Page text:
The folks from the Food Network came to the OysterFest this year, shooting for a new Cooking Channel Show called United Tastes of America. They asked Mac’s to be part of it and I was honored. Until they told me I’d have to meet their camera crew under the food tent at 6:30 in the morning on day two of the ‘Fest.
It was our grilled oysters they were after. These are so easy you can do them in your sleep. Which is a good thing, considering no one in the fall lineup at Mac’s gets any shut-eye during the week of the ‘Fest.
It was still dark out when I swung by the Shack. Jenn, our catering director, had prepped an array of ingredients for me and a stack of little bowls to set them out in, the way they do on television. The idea was to show how friendly our homeboy oysters are to flavors from faraway places. We were ready with everything from pork belly to caviar.
Next stop: the festival’s food tent, where a few of us cleared off the boxes and crates stacked in our booth and hung some Mac’s Seafood signs to distract the camera from a full frontal view of the port-a-potties. We didn’t want this to be too much of a reality show.
Then we fired up the grill. At the ‘Fest, we were cooking with gas, setting it to medium-high. In case you haven’t already heard an earful about this from my grill-fanatic brother Alex, here it is: if you’ve got a charcoal grill and real charcoal your grilled oysters are going to taste even better than these.
Some people set oysters and clams right on the grill and allow the heat to open their shells. I prefer to set them on already shucked. That way you don’t overcook the delicate meat or vaporize their liquor. You want the oysters to be warm and pick up a hint of smoke, but still be juicy.
The TV people told us that as far as the shucking went, we didn’t need to show them anything. They were going to feature Wellfleet’s World Champion shucker, Chopper Young for that. I hope they got some footage of our very own Camden Holland, too. Even though he’s a washashore from Harvard, Mass., he won this year’s Shuck-Off (he shucked 24 oysters in 1 minute and 55 seconds; and his final tally, adjusted for penalties like a few bits of shell, came to 24 in 2:28, which just goes to show what a person can learn spending an entire summer at the Shack’s raw bar).
If you’re planning grilled oysters for a party, but you’re not the kind of shucker who likes to work in front of a crowd, it’s fine to open them in advance (you might want to refer to our step-by-step how-to in an earlier post). I went ahead and shucked a few dozen, balancing each finished half-shell on a thick bed of crushed ice to keep that precious liquor in place.
There was no time to get nervous. Cameras rolled and Jeffrey Saad, the “United Tastes” host, set right into sucking down his oyster breakfast as fast as I could get them off the grill. I had to smile because he really did seem to love them.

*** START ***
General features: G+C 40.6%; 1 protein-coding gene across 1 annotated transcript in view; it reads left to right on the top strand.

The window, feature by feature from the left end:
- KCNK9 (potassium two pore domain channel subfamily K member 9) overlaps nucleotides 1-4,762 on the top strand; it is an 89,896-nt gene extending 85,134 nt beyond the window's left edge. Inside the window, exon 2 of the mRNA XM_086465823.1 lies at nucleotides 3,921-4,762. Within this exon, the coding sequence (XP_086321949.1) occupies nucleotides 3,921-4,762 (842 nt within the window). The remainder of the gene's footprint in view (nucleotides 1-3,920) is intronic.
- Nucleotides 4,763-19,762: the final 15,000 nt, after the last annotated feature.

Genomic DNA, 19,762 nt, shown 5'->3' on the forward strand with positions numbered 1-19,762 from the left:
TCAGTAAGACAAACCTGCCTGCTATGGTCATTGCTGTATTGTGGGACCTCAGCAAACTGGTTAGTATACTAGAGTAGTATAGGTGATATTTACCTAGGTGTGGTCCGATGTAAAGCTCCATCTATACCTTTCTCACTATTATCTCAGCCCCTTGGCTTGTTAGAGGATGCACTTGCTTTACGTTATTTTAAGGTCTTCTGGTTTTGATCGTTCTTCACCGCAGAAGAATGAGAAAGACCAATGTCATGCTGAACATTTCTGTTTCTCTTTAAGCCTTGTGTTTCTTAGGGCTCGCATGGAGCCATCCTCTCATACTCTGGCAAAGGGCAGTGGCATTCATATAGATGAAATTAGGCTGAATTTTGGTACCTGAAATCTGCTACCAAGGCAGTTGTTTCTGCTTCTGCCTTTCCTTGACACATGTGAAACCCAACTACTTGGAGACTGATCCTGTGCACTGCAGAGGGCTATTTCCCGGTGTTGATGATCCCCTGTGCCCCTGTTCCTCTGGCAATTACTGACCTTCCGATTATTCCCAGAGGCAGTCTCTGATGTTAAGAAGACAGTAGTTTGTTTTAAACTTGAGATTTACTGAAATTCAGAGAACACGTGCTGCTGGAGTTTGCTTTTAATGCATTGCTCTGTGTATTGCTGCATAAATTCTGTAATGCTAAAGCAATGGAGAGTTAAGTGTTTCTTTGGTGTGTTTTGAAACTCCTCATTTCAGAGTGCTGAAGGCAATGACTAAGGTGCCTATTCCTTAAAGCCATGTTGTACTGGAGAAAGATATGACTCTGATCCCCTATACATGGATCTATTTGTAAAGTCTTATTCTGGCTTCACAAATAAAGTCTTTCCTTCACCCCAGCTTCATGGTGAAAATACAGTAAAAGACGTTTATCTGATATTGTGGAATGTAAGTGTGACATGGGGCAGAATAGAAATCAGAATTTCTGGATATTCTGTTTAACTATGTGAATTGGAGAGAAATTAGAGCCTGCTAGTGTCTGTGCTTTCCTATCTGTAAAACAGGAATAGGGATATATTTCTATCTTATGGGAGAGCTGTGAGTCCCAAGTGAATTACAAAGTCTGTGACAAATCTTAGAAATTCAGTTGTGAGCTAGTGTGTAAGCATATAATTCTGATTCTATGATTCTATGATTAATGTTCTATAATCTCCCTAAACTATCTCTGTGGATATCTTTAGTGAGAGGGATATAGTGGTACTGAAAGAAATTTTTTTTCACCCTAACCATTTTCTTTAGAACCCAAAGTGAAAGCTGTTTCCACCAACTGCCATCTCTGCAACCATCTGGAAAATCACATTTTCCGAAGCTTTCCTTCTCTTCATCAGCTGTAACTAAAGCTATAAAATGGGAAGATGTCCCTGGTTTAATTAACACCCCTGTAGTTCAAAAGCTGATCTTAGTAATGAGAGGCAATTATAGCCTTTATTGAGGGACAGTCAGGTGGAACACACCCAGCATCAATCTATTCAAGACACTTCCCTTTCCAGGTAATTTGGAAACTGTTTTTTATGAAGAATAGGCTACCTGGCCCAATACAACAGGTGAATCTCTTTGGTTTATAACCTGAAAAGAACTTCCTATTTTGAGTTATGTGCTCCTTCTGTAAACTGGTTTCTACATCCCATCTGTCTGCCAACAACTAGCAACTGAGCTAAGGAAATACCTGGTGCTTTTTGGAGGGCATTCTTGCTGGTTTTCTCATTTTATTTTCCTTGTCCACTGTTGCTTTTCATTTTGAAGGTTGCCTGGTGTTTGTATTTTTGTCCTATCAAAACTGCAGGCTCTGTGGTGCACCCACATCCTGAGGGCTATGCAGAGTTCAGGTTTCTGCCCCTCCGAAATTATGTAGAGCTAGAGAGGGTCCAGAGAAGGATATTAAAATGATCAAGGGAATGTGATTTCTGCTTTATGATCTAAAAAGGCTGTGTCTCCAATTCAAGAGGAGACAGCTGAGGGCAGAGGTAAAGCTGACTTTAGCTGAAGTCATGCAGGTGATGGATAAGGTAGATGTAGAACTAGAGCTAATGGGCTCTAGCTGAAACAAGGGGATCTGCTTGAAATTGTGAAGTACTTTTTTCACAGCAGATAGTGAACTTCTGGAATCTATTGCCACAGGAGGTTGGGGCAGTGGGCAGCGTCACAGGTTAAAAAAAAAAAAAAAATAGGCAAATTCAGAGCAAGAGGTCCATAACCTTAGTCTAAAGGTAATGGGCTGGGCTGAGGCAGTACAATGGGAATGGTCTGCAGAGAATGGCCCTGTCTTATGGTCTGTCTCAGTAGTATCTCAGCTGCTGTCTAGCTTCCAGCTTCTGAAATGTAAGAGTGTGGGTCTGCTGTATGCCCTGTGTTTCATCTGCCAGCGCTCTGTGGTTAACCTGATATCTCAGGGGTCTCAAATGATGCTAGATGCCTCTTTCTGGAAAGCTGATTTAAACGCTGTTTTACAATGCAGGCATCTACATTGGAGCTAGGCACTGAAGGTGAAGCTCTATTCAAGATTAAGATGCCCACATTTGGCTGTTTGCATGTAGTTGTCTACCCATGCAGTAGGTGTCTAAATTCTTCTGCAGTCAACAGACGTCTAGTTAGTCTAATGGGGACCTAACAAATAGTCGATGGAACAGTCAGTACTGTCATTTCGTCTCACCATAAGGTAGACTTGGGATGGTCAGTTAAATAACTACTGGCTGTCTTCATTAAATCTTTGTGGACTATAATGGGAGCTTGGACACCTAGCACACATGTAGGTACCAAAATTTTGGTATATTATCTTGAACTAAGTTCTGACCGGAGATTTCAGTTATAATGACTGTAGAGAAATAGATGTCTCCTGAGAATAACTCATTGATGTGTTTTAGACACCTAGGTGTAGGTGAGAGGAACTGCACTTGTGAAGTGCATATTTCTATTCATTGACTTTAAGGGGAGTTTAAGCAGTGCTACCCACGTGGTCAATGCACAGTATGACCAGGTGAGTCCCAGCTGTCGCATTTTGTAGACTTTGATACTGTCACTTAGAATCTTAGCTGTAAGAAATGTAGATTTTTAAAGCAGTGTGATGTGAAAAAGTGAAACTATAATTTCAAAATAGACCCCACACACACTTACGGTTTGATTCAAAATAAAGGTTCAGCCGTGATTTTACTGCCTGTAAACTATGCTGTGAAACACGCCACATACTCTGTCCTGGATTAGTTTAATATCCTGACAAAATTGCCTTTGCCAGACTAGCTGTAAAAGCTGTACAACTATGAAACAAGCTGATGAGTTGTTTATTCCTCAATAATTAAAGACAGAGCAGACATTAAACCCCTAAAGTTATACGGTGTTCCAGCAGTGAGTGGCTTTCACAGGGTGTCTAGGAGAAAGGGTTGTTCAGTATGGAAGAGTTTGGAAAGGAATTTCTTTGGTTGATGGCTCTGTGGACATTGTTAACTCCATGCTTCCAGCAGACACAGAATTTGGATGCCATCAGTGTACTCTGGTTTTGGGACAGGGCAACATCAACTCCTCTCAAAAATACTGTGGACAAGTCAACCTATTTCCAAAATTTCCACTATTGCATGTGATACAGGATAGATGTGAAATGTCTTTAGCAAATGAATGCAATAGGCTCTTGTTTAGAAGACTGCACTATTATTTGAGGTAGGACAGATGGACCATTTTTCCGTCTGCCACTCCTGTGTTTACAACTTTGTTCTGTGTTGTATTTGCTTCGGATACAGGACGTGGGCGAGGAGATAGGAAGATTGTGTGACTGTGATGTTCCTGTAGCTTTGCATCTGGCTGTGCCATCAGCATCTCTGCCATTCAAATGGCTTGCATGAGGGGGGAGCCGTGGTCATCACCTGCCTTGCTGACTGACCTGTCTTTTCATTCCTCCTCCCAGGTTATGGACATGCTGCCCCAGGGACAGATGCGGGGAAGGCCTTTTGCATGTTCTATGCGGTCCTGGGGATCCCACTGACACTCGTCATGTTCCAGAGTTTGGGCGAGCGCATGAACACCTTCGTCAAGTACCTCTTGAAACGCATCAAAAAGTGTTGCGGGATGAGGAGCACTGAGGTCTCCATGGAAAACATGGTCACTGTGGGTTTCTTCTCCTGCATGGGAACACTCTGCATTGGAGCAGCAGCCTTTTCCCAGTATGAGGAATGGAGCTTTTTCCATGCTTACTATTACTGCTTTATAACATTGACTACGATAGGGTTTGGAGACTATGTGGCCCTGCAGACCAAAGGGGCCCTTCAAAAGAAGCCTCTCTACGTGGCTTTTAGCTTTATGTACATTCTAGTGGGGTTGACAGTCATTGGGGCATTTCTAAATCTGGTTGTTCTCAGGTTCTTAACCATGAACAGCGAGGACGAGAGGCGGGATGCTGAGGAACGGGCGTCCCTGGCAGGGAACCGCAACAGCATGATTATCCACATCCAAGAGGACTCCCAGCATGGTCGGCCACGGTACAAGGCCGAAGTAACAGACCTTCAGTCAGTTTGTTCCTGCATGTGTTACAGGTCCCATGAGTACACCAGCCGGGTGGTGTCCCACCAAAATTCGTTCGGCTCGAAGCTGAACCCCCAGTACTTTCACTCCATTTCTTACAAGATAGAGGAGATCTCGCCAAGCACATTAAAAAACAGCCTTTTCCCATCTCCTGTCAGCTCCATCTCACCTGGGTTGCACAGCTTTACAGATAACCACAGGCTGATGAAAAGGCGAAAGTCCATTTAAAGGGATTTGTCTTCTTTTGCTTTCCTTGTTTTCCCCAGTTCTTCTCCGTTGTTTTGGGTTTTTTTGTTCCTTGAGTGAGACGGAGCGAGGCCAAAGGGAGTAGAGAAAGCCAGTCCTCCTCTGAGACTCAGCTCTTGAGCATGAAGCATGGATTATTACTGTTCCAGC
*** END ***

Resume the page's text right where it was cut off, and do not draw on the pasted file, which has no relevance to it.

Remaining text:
After the shoot, he and the crew kept eating. “This would be so much fun to do for a party,” Jeffrey said. “But how do we get oysters this good on the West Coast?”
“That’s easy,” I told him. “We ship Wellfleets all over the country.”
I don’t know if he’ll really do it, but I wasn’t kidding. If you’re far away, just let us know and we’ll be happy to send some your way, even if you don’t have your own TV show. (Though you will need to have a credit card.)
We’ll let you know when we hear when the Wellfleet edition of “United Tastes” is going to air. They say it’ll be early winter. Meanwhile, if you’re in the area now, and want to brush up so you can impress your Thanksgiving guests (or hosts) with grilled oysters, come by our market in Eastham this Sunday, October 23. We’re celebrating the “Buy Fresh, Buy Local Cape Harvest Tour” with an oyster roast. Alex will be there from noon to 3pm; roasting and selling Wellfleets by the each, and doling out shucking and grilling advice for free. Mac’s in Easham is on Route 6 right near Brackett Road.
Grilled Oysters with International Flavors
Shuck as many oysters as you plan to serve, and set them on ice, making sure not to spill their liquor. While your fire heats to medium high, assemble the toppings and place them on each raw oyster in its half shell. Set the oysters directly on the grill. Cover them with a domed lid (so you don’t smash your toppings). In the picture above, you can see that an upside-down skillet will do nicely.
Depending on how hot your fire is, the oysters will be done in just one or two minutes. Check them: the oysters should be just firming up, their edges beginning to curl, and the liquor and toppings sizzling. You’ll need tongs to take the oyster off the fire–the shells get hot.
One neat serving trick that caterers use is to cover the serving plate with a half inch-deep layer of coarse sea salt. If you nestle the hot half shells down in the salt, their juicy fillings won’t spill out as you pass the plate around.
Here are the toppings we made for “United Tastes.” I’m not giving amounts here because it’s easier to think of it this way: each oyster can take on only a teaspoon or two of topping ingredients. And as for variations, while it’s good to keep it simple, so the flavor of the oyster comes through, the possibilities are endless. Clearly, the show does not stop here:
French: a pat of lightly salted butter, a half teaspoon of minced shallots, and a sprinkling of finely minced parsley.
Russian: a dollop of sour cream and a half teaspoon of caviar or black tobiko, finely minced chives.
Vietnamese: a cube of golden-browned pancetta, a sprinkling of nuoc mam (Vietnamese fish sauce), and finely minced cilantro.
Greek: a half teaspoon of crumbled feta cheese, a quarter teaspoon each of minced red onion and minced black olives, minced fresh oregano or marjoram.